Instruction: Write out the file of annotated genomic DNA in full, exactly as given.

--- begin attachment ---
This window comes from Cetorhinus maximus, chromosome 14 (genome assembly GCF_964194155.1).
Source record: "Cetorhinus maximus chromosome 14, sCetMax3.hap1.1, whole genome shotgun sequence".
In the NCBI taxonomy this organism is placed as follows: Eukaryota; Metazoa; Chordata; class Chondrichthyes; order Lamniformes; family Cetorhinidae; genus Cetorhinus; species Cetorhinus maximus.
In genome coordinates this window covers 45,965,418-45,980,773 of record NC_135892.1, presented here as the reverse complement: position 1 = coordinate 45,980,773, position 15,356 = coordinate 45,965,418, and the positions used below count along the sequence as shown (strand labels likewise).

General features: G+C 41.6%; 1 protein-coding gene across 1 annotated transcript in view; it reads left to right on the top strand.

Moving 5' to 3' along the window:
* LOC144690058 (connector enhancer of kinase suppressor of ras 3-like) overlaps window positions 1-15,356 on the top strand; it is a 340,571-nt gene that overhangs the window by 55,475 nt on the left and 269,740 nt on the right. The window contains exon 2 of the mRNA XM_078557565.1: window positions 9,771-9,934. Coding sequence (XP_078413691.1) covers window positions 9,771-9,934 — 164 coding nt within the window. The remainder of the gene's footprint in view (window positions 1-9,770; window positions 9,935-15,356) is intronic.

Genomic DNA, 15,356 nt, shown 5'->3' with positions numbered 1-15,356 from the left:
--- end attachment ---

This window comes from Cetorhinus maximus, chromosome 14 (genome assembly GCF_964194155.1).
Source record: "Cetorhinus maximus chromosome 14, sCetMax3.hap1.1, whole genome shotgun sequence".
In the NCBI taxonomy this organism is placed as follows: Eukaryota; Metazoa; Chordata; class Chondrichthyes; order Lamniformes; family Cetorhinidae; genus Cetorhinus; species Cetorhinus maximus.
In genome coordinates this window covers 45,965,418-45,980,773 of record NC_135892.1, presented here as the reverse complement: position 1 = coordinate 45,980,773, position 15,356 = coordinate 45,965,418, and the positions used below count along the sequence as shown (strand labels likewise).

General features: G+C 41.6%; 1 protein-coding gene across 1 annotated transcript in view; it reads left to right on the top strand.

Moving 5' to 3' along the window:
* LOC144690058 (connector enhancer of kinase suppressor of ras 3-like) overlaps window positions 1-15,356 on the top strand; it is a 340,571-nt gene that overhangs the window by 55,475 nt on the left and 269,740 nt on the right. The window contains exon 2 of the mRNA XM_078557565.1: window positions 9,771-9,934. Coding sequence (XP_078413691.1) covers window positions 9,771-9,934 — 164 coding nt within the window. The remainder of the gene's footprint in view (window positions 1-9,770; window positions 9,935-15,356) is intronic.

Genomic DNA, 15,356 nt, shown 5'->3' with positions numbered 1-15,356 from the left: